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Covid-19: UK records further 121 deaths as almost 24m given first jab
13 March 2021, 16:07 | Updated: 13 March 2021, 16:51
A further 121 people have died in hospitals after testing positive for Covid-19 as almost 24 million people receive their first jab against the virus.
The number of deaths has dropped significantly compared with the previous weeks but the UK remains among the highest death tolls in the world and the highest in Europe, with 125,464 recorded so far.
A total of 5,534 new infections were also recorded in past 24 hours - one of the lowest daily numbers since September - bringing the UK total to 4,253,820.
Government data shows that 23,684,103 first doses of the vaccine have been given so far - a rise of 369,578 on the previous day.
Over 1.5 million people have now also received a second Covid-19 jab, with 87,676 delivered in the past 24 hours.
According to the Government dashboard, a delay in receiving information on deaths in England "might have a small impact on the total number of deaths reported" on Saturday but will be added to numbers published on Sunday.
Prime Minister Boris Johnson has backed plans for a national day of reflection marking the anniversary of the first coronavirus lockdown and those who have lost their lives in the pandemic.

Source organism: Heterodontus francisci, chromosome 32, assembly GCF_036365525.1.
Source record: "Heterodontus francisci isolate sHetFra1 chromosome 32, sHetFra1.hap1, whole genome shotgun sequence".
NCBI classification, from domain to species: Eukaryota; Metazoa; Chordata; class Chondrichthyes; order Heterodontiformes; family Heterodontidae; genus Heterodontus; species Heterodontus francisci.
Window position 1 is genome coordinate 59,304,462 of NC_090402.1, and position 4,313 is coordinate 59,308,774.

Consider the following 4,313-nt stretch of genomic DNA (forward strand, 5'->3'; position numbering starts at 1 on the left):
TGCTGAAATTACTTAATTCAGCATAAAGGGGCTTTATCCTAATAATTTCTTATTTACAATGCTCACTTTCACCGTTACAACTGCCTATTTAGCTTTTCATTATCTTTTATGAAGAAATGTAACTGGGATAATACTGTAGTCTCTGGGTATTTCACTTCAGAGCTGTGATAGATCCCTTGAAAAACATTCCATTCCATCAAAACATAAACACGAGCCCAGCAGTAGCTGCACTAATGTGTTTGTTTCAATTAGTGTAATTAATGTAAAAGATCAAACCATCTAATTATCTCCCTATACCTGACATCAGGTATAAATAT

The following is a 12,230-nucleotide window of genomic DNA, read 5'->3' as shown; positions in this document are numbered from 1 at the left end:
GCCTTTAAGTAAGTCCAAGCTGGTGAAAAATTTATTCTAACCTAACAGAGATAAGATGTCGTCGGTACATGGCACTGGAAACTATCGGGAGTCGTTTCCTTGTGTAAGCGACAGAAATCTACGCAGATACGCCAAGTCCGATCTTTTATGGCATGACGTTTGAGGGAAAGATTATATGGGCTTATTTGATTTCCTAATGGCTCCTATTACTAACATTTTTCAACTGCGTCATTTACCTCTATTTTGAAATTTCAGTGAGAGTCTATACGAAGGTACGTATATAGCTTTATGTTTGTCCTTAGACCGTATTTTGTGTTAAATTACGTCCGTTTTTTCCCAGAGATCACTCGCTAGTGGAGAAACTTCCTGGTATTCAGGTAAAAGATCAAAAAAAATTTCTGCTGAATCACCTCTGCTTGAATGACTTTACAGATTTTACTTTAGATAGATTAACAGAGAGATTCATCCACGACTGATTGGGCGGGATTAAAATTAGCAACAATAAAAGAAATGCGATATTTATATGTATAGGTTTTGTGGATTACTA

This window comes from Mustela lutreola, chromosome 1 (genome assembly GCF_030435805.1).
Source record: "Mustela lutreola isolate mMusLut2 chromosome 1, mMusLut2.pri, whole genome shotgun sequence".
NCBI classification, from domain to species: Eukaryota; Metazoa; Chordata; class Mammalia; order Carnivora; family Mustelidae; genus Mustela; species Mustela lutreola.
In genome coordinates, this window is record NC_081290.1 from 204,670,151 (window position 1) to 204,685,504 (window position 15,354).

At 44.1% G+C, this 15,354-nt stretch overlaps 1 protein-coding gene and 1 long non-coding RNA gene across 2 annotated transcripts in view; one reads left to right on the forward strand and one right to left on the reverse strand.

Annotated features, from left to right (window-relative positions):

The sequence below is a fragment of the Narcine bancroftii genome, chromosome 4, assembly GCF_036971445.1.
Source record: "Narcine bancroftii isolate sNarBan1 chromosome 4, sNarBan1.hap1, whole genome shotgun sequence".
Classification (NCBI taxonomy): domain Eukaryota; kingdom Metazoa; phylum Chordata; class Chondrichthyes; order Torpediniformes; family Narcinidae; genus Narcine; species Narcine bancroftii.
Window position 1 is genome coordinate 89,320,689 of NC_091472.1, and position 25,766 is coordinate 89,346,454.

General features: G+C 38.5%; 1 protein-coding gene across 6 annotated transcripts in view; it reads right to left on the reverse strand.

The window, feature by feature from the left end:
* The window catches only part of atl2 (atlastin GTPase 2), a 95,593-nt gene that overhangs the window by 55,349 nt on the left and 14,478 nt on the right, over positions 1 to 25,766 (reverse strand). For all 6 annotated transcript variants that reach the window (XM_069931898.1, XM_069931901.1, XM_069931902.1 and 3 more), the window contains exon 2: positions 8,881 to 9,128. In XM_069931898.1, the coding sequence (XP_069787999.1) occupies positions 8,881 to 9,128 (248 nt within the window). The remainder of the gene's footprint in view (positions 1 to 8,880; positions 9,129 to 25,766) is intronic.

The end of life charity Marie Curie is planning a day of reflection to remember those who have died for March 23 - exactly a year since the UK was first told to stay at home.
It will include a minute's silence at 12pm followed by a bell toll, and people are being encouraged to stand on their doorsteps at 8pm with phones, candles and torches to signify a "beacon of remembrance".
Meanwhile, more than 48,000 businesses have signed up to offer their staff access to rapid testing kits.
Health Secretary Matt Hancock said the enthusiastic take-up of rapid Covid-19 testing is a "huge step forward" in getting businesses "back on their feet" and keeping people safe.
The tests, known as lateral flow tests, are also being widely used in schools and can produce results in just hours but are not as accurate as the original PCR tests used since the beginning of the pandemic.